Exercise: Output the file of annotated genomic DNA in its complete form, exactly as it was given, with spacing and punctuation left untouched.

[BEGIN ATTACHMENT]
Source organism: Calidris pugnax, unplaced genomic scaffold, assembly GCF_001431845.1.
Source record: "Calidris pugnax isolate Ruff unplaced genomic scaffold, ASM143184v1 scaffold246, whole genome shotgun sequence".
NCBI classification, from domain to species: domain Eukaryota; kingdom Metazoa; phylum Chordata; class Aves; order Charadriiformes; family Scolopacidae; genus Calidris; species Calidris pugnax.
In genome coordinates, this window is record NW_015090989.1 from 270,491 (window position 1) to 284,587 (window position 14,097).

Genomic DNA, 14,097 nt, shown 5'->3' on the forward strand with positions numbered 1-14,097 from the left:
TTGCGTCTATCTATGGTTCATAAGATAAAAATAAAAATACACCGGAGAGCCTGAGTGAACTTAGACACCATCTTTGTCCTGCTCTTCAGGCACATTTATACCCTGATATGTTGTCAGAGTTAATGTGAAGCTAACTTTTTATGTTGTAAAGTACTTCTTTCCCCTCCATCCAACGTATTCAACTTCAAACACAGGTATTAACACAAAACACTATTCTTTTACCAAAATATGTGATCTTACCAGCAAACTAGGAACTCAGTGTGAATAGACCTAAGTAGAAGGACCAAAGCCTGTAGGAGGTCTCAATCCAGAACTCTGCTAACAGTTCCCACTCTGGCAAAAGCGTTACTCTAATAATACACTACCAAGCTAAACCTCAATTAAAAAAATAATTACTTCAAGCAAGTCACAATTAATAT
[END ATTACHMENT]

Source organism: Calidris pugnax, unplaced genomic scaffold, assembly GCF_001431845.1.
Source record: "Calidris pugnax isolate Ruff unplaced genomic scaffold, ASM143184v1 scaffold246, whole genome shotgun sequence".
NCBI classification, from domain to species: domain Eukaryota; kingdom Metazoa; phylum Chordata; class Aves; order Charadriiformes; family Scolopacidae; genus Calidris; species Calidris pugnax.
In genome coordinates, this window is record NW_015090989.1 from 270,491 (window position 1) to 284,587 (window position 14,097).

Genomic DNA, 14,097 nt, shown 5'->3' on the forward strand with positions numbered 1-14,097 from the left:
TTGCGTCTATCTATGGTTCATAAGATAAAAATAAAAATACACCGGAGAGCCTGAGTGAACTTAGACACCATCTTTGTCCTGCTCTTCAGGCACATTTATACCCTGATATGTTGTCAGAGTTAATGTGAAGCTAACTTTTTATGTTGTAAAGTACTTCTTTCCCCTCCATCCAACGTATTCAACTTCAAACACAGGTATTAACACAAAACACTATTCTTTTACCAAAATATGTGATCTTACCAGCAAACTAGGAACTCAGTGTGAATAGACCTAAGTAGAAGGACCAAAGCCTGTAGGAGGTCTCAATCCAGAACTCTGCTAACAGTTCCCACTCTGGCAAAAGCGTTACTCTAATAATACACTACCAAGCTAAACCTCAATTAAAAAAATAATTACTTCAAGCAAGTCACAATTAATAT